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Do economic cycles have a permanent effect on population health? Revisiting the Brenner hypothesis

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  • Audrey Laporte

    (Department of Health Policy, Management and Evaluation, Faculty of Medicine, University of Toronto, Ontario, Canada)

Abstract

The Brenner hypothesis is essentially that economic cycles, characterized by unemployment and fluctuations in per capita income can have profound negative implications for population health. A number of subsequent studies have identified shortcomings in Brenner's model and have reported results that for the most part contradict his results. This paper argues that the failure to account for the time-series properties (i.e. the potential for unit root behaviour) of macro level data is a key omission in Brenner's and other subsequent studies. To address this omission an error correction model specification was applied to American data for the period 1948-1996. The findings suggest that economic cycles do have a permanent effect on population health. Paradoxically, they also suggest that economic growth and increases in unemployment reduce aggregate mortality risk. A need for measures of economic change that are perhaps more sensitive to the effects of economic cycles on groups that may be at greater risk of unemployment was identified. Copyright © 2004 John Wiley & Sons, Ltd.

Suggested Citation

  • Audrey Laporte, 2004. "Do economic cycles have a permanent effect on population health? Revisiting the Brenner hypothesis," Health Economics, John Wiley & Sons, Ltd., vol. 13(8), pages 767-779.
  • Handle: RePEc:wly:hlthec:v:13:y:2004:i:8:p:767-779
    DOI: 10.1002/hec.854
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    References listed on IDEAS

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    Cited by:

    1. Richard Layte & Anne Nolan, 2016. "Socio-economic Differentials in Male Mortality in Ireland 1984-2008," The Economic and Social Review, Economic and Social Studies, vol. 47(3), pages 361-390.
    2. Arndt Reichert & Harald Tauchmann, 2011. "The Causal Impact of Fear of Unemployment on Psychological Health," Ruhr Economic Papers 0266, Rheinisch-Westfälisches Institut für Wirtschaftsforschung, Ruhr-Universität Bochum, Universität Dortmund, Universität Duisburg-Essen.
    3. Christopher J. Ruhm, 2016. "Health Effects of Economic Crises," Health Economics, John Wiley & Sons, Ltd., vol. 25, pages 6-24, November.
    4. Edwards, Ryan, 2008. "Who is hurt by procyclical mortality?," Social Science & Medicine, Elsevier, vol. 67(12), pages 2051-2058, December.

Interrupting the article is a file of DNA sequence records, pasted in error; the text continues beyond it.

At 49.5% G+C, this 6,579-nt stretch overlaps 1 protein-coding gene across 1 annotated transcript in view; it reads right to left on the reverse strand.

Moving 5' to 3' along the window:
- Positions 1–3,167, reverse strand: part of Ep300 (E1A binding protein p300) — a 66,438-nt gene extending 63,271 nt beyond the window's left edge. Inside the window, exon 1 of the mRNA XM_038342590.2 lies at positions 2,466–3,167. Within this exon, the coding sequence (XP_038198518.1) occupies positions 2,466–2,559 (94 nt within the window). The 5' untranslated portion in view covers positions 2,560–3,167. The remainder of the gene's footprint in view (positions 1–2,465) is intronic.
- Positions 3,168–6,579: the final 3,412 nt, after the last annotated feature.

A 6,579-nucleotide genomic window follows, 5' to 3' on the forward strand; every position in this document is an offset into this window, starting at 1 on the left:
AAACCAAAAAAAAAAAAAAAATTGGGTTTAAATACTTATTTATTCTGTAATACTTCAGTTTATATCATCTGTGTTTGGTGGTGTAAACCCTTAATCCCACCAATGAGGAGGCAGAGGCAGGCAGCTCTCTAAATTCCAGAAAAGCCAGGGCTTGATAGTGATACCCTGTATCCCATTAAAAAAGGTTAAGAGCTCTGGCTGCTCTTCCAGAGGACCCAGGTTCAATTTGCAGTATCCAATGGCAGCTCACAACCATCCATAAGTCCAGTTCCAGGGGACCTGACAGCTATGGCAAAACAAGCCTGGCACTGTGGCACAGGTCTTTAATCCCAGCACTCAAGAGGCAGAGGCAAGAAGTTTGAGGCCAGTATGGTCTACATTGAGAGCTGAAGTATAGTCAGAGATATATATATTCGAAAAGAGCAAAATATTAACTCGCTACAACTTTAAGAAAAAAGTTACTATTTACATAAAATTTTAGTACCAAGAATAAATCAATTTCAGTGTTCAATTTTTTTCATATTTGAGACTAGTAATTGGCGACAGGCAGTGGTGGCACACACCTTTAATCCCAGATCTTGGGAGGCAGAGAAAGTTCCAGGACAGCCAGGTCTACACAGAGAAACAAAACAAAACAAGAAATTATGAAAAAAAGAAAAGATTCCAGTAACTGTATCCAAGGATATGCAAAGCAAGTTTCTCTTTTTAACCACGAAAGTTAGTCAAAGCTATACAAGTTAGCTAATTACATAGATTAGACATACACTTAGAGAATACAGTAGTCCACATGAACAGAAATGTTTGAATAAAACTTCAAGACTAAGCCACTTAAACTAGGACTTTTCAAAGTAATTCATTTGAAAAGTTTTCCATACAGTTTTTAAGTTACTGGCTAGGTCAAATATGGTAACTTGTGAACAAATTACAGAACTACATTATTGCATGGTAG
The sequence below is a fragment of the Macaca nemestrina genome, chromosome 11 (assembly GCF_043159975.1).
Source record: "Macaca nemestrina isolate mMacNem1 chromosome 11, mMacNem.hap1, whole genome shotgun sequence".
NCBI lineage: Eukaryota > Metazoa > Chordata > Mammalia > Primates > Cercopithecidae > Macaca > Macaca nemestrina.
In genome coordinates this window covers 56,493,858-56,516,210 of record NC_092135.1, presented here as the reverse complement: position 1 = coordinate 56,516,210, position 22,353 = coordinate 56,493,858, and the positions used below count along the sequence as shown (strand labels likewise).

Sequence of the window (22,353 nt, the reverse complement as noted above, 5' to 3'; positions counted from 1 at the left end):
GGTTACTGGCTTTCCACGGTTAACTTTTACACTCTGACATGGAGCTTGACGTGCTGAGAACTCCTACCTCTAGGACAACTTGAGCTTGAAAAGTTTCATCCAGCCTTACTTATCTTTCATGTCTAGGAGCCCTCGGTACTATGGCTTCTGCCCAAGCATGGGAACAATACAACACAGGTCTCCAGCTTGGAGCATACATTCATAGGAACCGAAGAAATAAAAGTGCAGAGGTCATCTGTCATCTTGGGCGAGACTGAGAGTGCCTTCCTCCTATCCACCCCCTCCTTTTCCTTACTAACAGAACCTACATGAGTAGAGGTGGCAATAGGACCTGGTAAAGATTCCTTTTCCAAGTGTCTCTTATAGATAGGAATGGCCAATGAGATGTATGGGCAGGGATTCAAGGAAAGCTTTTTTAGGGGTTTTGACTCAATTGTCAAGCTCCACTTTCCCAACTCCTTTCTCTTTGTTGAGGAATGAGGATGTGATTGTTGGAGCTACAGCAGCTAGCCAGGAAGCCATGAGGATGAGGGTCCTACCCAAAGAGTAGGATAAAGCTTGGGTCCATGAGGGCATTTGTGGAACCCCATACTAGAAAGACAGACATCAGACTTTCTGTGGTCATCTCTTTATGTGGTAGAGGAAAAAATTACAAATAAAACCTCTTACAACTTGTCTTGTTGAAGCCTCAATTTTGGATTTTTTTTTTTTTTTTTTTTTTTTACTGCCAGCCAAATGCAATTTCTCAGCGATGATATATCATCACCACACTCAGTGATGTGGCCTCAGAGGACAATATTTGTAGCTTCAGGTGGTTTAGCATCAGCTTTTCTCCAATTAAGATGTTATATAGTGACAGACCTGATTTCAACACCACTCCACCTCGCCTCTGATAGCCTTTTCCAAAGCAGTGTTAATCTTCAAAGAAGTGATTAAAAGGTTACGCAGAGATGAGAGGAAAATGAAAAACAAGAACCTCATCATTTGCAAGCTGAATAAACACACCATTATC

5. Mylène Riva & Clare Bambra & Susan Easton & Sarah Curtis, 2011. "Hard times or good times? Inequalities in the health effects of economic change," International Journal of Public Health, Springer;Swiss School of Public Health (SSPH+), vol. 56(1), pages 3-5, February.
    6. Garth Heutel & Christopher J. Ruhm, 2016. "Air Pollution and Procyclical Mortality," Journal of the Association of Environmental and Resource Economists, University of Chicago Press, vol. 3(3), pages 667-706.
    7. Christopher J. Ruhm, 2006. "Macroeconomic Conditions, Health and Mortality," Chapters,in: The Elgar Companion to Health Economics, chapter 1 Edward Elgar Publishing.
    8. Christopher J. Ruhm, 2012. "Understanding the Relationship between Macroeconomic Conditions and Health," Chapters,in: The Elgar Companion to Health Economics, Second Edition, chapter 1 Edward Elgar Publishing.
    9. Reichert, Arndt R. & Tauchmann, Harald, 2017. "Workforce reduction, subjective job insecurity, and mental health," Journal of Economic Behavior & Organization, Elsevier, vol. 133(C), pages 187-212.
    10. Reichert, Arndt & Tauchmann, Harald, 2011. "The Causal Impact of Fear of Unemployment on Psychological Health," Ruhr Economic Papers 266, RWI - Leibniz-Institut für Wirtschaftsforschung, Ruhr-University Bochum, TU Dortmund University, University of Duisburg-Essen.
    11. Wen-Yi Chen, 2016. "Health progress and economic growth in the USA: the continuous wavelet analysis," Empirical Economics, Springer, vol. 50(3), pages 831-855, May.
    12. Tapia Granados, José A. & Ionides, Edward L., 2008. "The reversal of the relation between economic growth and health progress: Sweden in the 19th and 20th centuries," Journal of Health Economics, Elsevier, vol. 27(3), pages 544-563, May.
    13. Lindo, Jason M., 2013. "Aggregation and the Estimated Effects of Local Economic Conditions on Health," IZA Discussion Papers 7396, Institute for the Study of Labor (IZA).
    14. repec:eee:ecolet:v:163:y:2018:i:c:p:114-117 is not listed on IDEAS
    15. John Gathergood, "undated". "Unemployment Expectations, Credit Commitments and Psychological Health," Discussion Papers 12/03, University of Nottingham, Centre for Finance, Credit and Macroeconomics (CFCM).
    16. José Tapia granados, 2008. "Macroeconomic fluctuations and mortality in postwar Japan," Demography, Springer;Population Association of America (PAA), vol. 45(2), pages 323-343, May.
    17. Lindo, Jason M., 2015. "Aggregation and the estimated effects of economic conditions on health," Journal of Health Economics, Elsevier, vol. 40(C), pages 83-96.
    18. repec:clg:wpaper:2011-02 is not listed on IDEAS
    19. repec:zbw:rwirep:0266 is not listed on IDEAS
    20. Paresh Kumar Narayan, 2010. "Modelling health and output at business cycle horizons for the USA," Health Economics, John Wiley & Sons, Ltd., vol. 19(7), pages 872-880.

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